I recently heard a short story on the NPR show Living on Earth about a researcher who's shedding some light on a shady business practice that both threatens our health and the livelihood of our local and legitimate bee-keepers and honey producers. You can listen to it here, it's only about six minutes long. Basically, it's about fake honey that's being sold at national big name stores. Honey that's originally from China is having the pollen removed (so no one can tell it's from China) and relabeling it as American honey. When I think about honey (and anything else food-related) coming from China, I always hear this sound clip in my head, you may recognize it from Kill Bill. Once the pollen is removed, it's no longer nutritious, medicinal, or technically honey, just sugary syrup.
    Last year I read of these and other dubious practices in a book titled "The Honey Trail" by Grace Pundyk. In addition to removing the pollen, some companies are blending honey with amber dyed corn syrup and selling it as "pure honey". They can sell it super cheap, which in turn drives the price down for real honey producers, at a time when they really can't afford it. It's a fascinating and at times very depressing book, but worth the read for sure. You can listen to a wonderful interview with the author here on the Diane Rehm Show. It's a long one at 51 minutes, but well worth a listen.
   So what are you to do as a responsible honey consumer? It's easy really, just head down to your local farmers market and find someone selling their honey. Or ask the fruit sellers, orchardists almost always know someone who keeps bees. Honey that is local to you has the most health benefits, people have believed for centuries in it's ability to combat pollen allergies. There are also several brands out there who are committed to selling the real deal, in particular I'm a fan of Bee Raw Honey, available in many upscale grocery stores or online.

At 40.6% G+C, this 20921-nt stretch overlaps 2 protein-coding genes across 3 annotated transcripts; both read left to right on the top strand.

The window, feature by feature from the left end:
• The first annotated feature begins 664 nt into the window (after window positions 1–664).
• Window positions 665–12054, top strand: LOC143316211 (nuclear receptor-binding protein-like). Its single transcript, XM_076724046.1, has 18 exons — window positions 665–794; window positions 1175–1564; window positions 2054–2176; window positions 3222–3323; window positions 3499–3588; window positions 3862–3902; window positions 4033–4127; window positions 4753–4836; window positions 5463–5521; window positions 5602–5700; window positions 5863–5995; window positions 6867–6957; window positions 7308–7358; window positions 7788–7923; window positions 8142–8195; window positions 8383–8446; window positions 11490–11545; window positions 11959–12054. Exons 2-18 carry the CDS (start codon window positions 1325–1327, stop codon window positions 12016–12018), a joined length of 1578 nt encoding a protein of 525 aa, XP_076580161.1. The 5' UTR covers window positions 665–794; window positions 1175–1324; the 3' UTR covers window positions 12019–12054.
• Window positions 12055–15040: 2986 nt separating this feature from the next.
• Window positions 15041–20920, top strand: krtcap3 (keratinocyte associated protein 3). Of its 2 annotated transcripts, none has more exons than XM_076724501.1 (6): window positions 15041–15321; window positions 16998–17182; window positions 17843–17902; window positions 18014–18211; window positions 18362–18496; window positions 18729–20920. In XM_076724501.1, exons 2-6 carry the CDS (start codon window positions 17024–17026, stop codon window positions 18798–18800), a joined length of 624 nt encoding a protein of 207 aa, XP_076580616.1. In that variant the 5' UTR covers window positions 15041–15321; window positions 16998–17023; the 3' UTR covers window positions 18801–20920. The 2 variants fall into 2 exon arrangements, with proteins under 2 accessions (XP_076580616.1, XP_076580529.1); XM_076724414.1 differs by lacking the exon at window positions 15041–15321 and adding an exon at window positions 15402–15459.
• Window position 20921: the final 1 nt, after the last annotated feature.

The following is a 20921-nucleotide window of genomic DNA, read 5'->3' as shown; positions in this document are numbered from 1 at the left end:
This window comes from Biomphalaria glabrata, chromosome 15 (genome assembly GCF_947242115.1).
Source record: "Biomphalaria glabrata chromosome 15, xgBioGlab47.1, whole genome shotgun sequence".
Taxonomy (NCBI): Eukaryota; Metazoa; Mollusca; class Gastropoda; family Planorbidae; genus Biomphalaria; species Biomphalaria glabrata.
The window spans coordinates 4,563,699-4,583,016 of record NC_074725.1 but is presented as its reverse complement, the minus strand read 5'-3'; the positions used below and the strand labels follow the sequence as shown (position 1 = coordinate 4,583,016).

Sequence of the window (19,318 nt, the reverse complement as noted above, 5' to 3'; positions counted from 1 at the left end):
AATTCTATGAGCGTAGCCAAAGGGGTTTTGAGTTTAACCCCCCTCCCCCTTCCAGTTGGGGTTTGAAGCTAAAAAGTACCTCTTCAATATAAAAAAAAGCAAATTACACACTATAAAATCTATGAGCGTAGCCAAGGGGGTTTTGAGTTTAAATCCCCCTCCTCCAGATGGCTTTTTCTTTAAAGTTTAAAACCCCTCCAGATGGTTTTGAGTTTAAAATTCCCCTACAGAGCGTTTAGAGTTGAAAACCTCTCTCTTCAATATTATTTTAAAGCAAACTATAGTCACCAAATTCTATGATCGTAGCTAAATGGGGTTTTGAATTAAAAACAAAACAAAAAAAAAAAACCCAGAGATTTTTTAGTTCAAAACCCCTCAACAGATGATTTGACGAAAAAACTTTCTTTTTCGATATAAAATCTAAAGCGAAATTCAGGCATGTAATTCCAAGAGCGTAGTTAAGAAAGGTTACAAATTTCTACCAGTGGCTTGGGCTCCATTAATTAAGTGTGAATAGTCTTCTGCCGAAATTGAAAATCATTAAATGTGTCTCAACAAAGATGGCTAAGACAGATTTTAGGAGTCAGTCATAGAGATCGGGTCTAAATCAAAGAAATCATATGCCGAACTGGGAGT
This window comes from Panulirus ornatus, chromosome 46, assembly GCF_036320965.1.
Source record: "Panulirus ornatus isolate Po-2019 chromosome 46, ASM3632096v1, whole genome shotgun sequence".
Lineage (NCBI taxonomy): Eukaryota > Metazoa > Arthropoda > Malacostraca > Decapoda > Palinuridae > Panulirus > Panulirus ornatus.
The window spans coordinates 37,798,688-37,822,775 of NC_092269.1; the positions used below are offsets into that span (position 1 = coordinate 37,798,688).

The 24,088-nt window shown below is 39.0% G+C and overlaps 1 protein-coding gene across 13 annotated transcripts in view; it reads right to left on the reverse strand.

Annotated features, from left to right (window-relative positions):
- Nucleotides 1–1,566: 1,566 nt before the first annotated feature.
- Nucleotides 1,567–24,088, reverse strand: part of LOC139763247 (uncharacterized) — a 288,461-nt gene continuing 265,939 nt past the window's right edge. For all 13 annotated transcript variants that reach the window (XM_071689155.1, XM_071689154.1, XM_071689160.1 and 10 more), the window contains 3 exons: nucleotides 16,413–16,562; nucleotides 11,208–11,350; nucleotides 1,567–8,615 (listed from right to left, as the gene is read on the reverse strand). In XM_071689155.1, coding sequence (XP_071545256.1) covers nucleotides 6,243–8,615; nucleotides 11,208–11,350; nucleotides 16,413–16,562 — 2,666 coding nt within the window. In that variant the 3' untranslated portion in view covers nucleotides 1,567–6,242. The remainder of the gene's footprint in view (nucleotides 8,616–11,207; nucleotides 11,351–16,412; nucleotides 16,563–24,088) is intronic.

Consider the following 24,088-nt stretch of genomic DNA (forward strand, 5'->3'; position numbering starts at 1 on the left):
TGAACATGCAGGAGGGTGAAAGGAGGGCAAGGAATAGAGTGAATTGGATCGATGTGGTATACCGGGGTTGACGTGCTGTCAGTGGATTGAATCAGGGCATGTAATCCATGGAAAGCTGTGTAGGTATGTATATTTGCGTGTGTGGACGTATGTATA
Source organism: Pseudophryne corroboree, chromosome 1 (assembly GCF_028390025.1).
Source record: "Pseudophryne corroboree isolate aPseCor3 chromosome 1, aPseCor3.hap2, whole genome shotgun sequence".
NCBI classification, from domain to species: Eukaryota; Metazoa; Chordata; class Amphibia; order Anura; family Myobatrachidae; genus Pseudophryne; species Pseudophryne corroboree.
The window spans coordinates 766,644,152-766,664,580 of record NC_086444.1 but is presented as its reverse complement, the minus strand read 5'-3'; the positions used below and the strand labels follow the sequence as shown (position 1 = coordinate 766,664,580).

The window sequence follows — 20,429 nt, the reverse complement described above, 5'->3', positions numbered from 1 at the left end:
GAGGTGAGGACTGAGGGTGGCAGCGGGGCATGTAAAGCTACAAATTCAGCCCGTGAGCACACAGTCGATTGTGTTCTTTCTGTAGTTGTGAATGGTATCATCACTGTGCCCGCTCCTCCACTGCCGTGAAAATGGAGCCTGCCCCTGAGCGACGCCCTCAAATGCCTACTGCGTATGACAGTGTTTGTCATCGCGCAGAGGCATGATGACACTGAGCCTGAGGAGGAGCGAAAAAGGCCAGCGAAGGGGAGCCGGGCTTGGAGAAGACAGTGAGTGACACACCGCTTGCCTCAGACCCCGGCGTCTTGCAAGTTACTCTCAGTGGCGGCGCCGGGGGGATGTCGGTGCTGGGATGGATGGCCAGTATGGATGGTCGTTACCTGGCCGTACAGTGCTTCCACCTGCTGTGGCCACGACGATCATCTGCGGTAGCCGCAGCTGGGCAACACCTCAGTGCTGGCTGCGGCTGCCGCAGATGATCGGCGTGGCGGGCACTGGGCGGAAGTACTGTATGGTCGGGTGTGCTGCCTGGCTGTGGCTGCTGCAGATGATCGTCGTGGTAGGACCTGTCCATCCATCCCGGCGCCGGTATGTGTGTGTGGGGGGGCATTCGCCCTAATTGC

What? You don't like honey? I'm so sorry but you're really missing out. It's like saying you're a gardener but you don't like getting your hands dirty!

Wednesday, August 15, 2012

GBBD: Not a bad showing, after all

   Originally, I wasn't going to participate in Garden Bloggers Bloom Day this time because I didn't think I had enough plants that looked decent enough to show. August in this part of the country is not kind to gardens, everything tends to look a bit crispy and tired, gardeners included. Throw in a drought and you're looking at a virtual apocalypse. Well, I'm glad I got out there with the camera after all, with the right lighting, the right angle, and a little cropping, things don't look half bad! In fact, I think it might look better in pictures than in person, but you'd miss all the buzzing and whirring of life here.

Eupatorium dubium "Little Joe" and Agastache "Blue Fortune"

Agastache aurantiaca "Shades of Orange", a truly awesome plant and hummingbird magnet

Close-up of "Shades of Orange", also called hummiingbird mint

Coreopsis "Full Moon"

Trycirtis hirta, name unknown, aka Toad Lily, a lovely little orchid like plant

Black and Blue Salvia, with Agastache "Heatwave" barely visible behind, a stunning combination for attracting hummingbirds

The hardy stalwart, Caryopteris, aka Bluebeard or Blue Mist Shrub

Close-up of Caryopteris, with Agastache "Heatwave" behind

 Rudbeckia laciniata still kickin' it

 Pycantemum muticum, aka Short Toothed Mountain Mint, it looks kinda wonky this year but the pollinators don't care

Ageratina altissima, formerly a Eupatorium, aka White Snakeroot, a simple delicate native to brighten up a dark shady spot